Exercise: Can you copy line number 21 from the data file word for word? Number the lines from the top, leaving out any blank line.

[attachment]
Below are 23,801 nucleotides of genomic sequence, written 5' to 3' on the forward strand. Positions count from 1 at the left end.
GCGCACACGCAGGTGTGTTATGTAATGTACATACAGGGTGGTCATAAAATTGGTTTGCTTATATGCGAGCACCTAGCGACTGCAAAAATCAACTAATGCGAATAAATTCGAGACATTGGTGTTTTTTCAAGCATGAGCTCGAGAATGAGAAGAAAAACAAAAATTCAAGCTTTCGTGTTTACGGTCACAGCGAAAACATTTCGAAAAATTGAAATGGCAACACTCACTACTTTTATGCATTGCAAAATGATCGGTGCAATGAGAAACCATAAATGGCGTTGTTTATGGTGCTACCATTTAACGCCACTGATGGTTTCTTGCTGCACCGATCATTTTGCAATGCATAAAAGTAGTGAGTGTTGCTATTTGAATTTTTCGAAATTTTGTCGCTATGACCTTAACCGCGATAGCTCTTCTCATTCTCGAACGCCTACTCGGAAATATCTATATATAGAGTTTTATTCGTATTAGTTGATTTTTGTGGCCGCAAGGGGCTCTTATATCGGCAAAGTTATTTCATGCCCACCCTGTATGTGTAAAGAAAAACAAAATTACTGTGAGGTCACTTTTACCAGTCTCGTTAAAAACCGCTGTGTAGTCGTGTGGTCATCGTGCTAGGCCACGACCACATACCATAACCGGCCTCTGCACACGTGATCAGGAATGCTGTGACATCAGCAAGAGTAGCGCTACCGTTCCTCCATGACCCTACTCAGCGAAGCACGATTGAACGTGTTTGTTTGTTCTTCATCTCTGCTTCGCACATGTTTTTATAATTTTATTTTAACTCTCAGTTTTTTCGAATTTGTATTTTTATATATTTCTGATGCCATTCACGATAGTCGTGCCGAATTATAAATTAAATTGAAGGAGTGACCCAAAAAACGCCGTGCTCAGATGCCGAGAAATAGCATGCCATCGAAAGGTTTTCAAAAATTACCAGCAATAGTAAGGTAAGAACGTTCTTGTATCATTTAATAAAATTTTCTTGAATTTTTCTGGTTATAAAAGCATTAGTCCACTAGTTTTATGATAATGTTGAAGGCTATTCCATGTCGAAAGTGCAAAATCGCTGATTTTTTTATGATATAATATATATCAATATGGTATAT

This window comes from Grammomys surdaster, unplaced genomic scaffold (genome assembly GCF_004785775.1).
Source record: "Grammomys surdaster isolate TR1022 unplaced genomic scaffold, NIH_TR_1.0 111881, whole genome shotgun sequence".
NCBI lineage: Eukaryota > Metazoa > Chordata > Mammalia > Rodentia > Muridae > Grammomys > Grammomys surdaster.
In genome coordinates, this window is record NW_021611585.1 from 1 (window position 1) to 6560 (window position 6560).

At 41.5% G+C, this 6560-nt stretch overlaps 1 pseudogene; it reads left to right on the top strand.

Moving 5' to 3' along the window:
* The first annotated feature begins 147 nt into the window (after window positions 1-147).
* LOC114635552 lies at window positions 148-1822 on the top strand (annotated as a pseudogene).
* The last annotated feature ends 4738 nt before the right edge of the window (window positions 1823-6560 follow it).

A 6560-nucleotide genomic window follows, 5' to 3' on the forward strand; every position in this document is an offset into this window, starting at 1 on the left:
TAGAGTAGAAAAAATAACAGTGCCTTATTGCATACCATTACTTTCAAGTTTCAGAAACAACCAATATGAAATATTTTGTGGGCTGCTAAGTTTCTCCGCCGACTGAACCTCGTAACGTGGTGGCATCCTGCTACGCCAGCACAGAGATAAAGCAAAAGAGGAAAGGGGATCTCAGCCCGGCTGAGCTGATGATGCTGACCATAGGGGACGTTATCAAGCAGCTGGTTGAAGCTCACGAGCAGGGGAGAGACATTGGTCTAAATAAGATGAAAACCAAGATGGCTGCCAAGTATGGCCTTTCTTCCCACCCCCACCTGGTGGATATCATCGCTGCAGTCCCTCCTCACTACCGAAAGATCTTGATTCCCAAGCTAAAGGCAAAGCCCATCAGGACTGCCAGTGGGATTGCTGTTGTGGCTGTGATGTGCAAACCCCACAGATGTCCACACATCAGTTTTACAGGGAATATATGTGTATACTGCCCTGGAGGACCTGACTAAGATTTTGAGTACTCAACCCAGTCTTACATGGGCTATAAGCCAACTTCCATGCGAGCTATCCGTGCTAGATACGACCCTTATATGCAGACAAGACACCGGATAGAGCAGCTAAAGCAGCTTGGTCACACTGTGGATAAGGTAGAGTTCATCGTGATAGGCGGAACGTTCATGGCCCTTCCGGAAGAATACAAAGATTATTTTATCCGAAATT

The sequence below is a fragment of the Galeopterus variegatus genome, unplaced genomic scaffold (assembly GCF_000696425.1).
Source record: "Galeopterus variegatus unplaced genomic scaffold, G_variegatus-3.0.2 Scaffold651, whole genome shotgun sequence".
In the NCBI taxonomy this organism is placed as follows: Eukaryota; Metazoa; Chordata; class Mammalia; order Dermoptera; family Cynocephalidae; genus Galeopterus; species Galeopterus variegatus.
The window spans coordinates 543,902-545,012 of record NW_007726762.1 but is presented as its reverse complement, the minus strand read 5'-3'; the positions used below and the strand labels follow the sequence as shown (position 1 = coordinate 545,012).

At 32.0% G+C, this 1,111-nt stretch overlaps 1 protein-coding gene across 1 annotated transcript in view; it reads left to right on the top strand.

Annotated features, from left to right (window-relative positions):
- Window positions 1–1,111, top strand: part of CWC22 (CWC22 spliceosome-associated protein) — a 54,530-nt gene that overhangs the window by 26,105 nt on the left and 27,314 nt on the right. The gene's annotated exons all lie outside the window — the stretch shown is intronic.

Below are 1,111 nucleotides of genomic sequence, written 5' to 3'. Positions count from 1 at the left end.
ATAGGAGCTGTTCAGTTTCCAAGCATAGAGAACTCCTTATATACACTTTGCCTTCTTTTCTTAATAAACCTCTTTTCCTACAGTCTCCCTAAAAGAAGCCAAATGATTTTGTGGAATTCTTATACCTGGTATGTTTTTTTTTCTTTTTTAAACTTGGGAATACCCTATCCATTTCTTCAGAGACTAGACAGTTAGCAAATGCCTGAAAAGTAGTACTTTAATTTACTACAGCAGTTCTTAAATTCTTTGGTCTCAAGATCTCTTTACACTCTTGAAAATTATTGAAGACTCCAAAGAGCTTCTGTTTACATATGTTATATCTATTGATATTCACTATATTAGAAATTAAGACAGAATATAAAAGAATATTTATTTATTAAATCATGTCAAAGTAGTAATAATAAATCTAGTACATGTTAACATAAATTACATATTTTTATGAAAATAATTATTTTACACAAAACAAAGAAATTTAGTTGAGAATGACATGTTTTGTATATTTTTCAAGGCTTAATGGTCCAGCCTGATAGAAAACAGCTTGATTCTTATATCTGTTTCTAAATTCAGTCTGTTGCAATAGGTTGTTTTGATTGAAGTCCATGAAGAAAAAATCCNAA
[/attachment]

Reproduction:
Below are 1,111 nucleotides of genomic sequence, written 5' to 3'. Positions count from 1 at the left end.